Northern Ireland

Rise in empty places in NI schools, NI Audit Office report finds

Schoolchildren
Image caption The number of empty places in Northern Ireland's schools now totals over 71,000, the report has found

The number of empty places in schools in Northern Ireland has risen to about one fifth of the entire number of places available.

That is the finding of a Northern Ireland Audit Office (NIAO) report that is critical of the Department of Education's efforts to reduce the number of empty places.

The report also said school "leadership in post-primaries" must be improved.

There are also too many small schools in Northern Ireland, it added.

However, the report also said that the department does not have a standard method for calculating school capacity.

It found that, although they need additional funding, "there is no evidence that educational attainment at small schools is better than their larger counterparts".

The report, from the auditor general Kieran Donnelly, into the sustainability of schools takes as its starting point a review of education in Northern Ireland carried out by Sir George Bain in 2006.

It charts progress on some of the measures highlighted in that review.

Reducing

The Bain review found that there were about 53,000 surplus places in schools in Northern Ireland, about 15% of school capacity.

It recommended the number of empty places should not exceed 10% of the school population.

However, the NIAO found that the number of empty places now totals over 71,000, about 20% of capacity.

Image caption Auditor general Kieran Donnelly's report said "leadership and management is not good enough" in a significant minority of post-primary schools

It said that is "unacceptably high", and it criticises the Department of Education for not setting any targets for reducing the number of empty places in schools, or knowing how much those empty places cost.

Children with statements of special educational needs are excluded from the figures, for instance, so the number of surplus places may be "overstated".

The NIAO also sais that while there have been improvements in school performance, over a third of pupils leave school with fewer than five A*-C grades at GCSE, including English and maths.

It said that "the quality of leadership and management is not good enough in a significant minority of post-primary schools", and that there are "persistent shortcomings" in the quality of teaching in some schools.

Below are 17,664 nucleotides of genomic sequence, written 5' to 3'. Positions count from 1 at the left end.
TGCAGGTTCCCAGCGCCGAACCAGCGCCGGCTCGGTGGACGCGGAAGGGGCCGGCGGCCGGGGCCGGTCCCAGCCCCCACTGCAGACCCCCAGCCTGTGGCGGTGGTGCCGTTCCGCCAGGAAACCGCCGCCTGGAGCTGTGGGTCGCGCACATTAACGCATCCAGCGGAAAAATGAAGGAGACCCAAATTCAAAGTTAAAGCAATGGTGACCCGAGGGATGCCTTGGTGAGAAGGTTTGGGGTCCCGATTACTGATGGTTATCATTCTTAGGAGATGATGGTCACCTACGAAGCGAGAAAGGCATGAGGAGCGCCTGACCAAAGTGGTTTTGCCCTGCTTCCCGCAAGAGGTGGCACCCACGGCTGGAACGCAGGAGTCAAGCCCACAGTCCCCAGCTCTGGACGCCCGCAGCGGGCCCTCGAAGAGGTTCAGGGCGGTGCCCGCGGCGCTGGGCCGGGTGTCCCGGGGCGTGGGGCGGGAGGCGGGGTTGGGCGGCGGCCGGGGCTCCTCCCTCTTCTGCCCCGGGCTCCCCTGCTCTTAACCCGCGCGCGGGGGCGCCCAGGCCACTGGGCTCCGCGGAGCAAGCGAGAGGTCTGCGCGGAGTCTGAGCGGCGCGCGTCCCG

Enrolments

Using figures from the chief inspector of schools, the report said that "overall effectiveness needs to improve in the 37% of the post-primary schools inspected which were evaluated as less than good".

It said that these shortcomings need to be "addressed urgently if the provision and outcomes are to improve from average to world-class".

The Bain review also recommended target enrolments for schools, and concluded that fewer larger schools were needed.

It said that the minimum enrolment for primary schools should be 140 in urban areas and 105 in rural areas.

For post-primary schools, the minimum numbers in years eight to 12 should be 500 and for those with a sixth form there should be a minimum of 100 pupils in the sixth form.

The NIAO said that 36% of primary schools here still have fewer than 105 pupils, while 47% of post-primaries have fewer than 500 pupils in years eight to 12.

Unsustainable

It found that "there are still too many small schools which require additional funding".

Small schools get extra money from the Department of Education to enable them to deliver all of the curriculum.

In 2014-15, about £36m - 3% of the overall school budget - was extra money allocated to small schools.

The audit office report said "this can be seen as a grant to maintain a school which is financially unsustainable".

It also said that "there is no demonstrable evidence that educational attainment at small schools is better than their larger counterparts".

However, the report did not say that smaller schools perform worse than larger ones.

The report recommends a number of improvements to the Department of Education's sustainable schools policy and area planning.

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